The start of real reform
A free market for Russia's electricity is within sight as the break-up of the power sector bolts through the halfway mark. Ben Aris reports.
THE BREAK-UP of Russia's power sector and the move towards a free market for electricity has reached the halfway mark as power monopoly United Energy Systems (UES) gets ready to auction off its generating assets in one of the last big privatizations on the slate.
By this summer, UES hopes to have created 24 super-regional generating companies (gencos) out of 72 existing regional power companies (energos). These will then be auctioned off to private investors.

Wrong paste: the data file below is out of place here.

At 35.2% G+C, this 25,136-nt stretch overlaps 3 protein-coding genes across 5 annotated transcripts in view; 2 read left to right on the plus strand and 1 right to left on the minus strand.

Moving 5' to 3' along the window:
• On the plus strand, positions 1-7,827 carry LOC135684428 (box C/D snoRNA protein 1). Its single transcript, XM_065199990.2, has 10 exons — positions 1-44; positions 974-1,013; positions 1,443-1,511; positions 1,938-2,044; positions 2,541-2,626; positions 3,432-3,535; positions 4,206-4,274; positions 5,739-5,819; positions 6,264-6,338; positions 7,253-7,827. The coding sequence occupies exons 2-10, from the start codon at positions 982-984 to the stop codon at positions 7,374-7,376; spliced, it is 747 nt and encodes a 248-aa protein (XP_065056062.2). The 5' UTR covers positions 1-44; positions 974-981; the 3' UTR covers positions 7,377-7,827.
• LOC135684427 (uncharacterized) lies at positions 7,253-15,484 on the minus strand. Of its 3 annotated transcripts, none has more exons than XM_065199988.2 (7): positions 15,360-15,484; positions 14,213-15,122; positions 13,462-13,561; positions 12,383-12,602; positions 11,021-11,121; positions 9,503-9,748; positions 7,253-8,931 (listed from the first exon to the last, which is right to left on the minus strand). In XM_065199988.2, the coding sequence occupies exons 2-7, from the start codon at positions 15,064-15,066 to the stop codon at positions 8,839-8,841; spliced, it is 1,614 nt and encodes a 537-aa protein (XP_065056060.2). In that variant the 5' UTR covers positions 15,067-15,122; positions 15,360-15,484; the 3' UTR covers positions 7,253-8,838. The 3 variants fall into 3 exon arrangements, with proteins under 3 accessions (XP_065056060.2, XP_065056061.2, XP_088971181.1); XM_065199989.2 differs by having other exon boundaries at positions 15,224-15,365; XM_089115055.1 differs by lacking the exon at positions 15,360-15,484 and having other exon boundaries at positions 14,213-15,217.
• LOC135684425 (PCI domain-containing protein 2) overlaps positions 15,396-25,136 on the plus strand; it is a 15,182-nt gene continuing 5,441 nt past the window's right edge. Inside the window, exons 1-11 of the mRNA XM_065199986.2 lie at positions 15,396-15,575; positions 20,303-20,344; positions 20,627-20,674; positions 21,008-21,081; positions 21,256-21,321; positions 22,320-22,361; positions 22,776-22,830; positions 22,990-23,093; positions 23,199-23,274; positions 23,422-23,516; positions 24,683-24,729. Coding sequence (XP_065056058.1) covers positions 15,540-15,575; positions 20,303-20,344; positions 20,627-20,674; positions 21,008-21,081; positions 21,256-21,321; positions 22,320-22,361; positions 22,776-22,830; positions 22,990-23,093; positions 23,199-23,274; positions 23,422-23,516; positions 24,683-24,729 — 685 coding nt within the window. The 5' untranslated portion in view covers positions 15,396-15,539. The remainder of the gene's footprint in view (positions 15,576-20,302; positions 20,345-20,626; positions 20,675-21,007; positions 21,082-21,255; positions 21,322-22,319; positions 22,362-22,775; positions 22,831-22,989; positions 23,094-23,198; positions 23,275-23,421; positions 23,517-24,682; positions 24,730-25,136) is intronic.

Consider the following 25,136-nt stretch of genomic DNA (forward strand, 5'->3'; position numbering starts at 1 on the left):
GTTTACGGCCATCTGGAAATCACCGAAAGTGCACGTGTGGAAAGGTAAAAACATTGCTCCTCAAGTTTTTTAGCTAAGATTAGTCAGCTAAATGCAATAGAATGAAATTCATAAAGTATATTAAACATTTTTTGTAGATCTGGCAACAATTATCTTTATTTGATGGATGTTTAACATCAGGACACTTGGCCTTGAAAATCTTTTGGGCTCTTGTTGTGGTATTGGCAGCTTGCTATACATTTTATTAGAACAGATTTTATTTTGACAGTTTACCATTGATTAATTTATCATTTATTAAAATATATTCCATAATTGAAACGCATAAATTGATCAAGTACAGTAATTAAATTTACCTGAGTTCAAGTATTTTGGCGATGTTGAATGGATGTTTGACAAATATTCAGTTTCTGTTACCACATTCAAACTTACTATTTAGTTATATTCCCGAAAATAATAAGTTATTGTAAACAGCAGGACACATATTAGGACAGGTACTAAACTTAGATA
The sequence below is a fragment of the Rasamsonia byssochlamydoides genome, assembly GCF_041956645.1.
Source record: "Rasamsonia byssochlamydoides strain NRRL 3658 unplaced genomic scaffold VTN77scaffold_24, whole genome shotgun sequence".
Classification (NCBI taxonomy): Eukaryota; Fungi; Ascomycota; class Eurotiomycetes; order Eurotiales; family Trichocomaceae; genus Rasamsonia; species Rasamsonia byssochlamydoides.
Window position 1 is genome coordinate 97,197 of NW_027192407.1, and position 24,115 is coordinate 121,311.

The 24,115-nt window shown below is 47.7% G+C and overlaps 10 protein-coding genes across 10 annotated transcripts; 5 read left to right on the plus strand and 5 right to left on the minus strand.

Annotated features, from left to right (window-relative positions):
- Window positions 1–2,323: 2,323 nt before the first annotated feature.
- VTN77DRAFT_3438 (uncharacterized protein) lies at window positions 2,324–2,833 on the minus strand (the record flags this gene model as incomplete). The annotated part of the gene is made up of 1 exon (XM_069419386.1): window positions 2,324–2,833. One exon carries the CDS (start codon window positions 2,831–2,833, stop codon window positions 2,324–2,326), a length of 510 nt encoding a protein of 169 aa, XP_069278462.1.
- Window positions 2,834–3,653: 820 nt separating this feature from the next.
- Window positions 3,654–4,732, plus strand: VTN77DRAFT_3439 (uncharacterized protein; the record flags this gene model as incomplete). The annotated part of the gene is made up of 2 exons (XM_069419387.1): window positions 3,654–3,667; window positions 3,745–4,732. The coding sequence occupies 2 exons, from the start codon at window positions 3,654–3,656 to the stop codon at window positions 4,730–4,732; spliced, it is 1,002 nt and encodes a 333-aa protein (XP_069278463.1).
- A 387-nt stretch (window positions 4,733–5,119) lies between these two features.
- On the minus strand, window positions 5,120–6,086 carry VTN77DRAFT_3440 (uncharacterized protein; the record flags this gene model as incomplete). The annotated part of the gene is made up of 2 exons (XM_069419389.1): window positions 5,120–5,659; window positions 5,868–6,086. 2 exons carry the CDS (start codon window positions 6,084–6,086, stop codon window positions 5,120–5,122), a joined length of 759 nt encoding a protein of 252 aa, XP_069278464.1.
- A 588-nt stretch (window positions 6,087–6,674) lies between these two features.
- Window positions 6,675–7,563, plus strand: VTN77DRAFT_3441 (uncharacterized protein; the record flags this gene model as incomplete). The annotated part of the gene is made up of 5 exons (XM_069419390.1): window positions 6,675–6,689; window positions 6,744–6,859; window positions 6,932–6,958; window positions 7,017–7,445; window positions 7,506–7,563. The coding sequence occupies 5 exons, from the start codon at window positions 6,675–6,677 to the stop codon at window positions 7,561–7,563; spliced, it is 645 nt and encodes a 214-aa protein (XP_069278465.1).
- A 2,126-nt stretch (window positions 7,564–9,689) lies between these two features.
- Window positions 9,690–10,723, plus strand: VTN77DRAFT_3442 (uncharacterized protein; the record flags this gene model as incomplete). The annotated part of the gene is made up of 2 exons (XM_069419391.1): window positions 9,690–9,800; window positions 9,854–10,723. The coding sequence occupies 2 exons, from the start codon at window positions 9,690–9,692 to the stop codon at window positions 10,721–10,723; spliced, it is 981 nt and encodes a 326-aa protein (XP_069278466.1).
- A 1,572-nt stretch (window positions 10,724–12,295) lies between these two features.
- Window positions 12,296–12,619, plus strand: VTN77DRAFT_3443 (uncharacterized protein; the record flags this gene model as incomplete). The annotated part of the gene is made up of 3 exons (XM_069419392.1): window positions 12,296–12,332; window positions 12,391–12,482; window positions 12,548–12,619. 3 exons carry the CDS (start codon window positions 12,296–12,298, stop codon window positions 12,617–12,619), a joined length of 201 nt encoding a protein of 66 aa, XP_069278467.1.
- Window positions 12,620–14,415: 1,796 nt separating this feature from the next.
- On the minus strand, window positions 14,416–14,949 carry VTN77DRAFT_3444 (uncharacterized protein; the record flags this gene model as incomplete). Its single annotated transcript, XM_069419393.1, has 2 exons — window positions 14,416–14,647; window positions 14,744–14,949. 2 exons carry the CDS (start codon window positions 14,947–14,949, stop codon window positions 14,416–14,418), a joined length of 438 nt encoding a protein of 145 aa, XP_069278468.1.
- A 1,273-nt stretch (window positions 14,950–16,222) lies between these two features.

"There has been a lot of movement and now the energos are already in the process of restructuring in preparation for the sell-off," says David Herne, a UES board member and the head of the restructuring committee that represents minority shareholders' interests to management. "Most of the action is under the surface," he says.
UES daughter companies account for 57% of Russian power sales, with nuclear power plants controlled by state company Rosenergoatom providing the remainder.
Russia launched a trial free market for power towards the end of last year in which energos can sell between 5% and 15% of their output to customers at unregulated prices. All price controls are due to be dropped by 2006.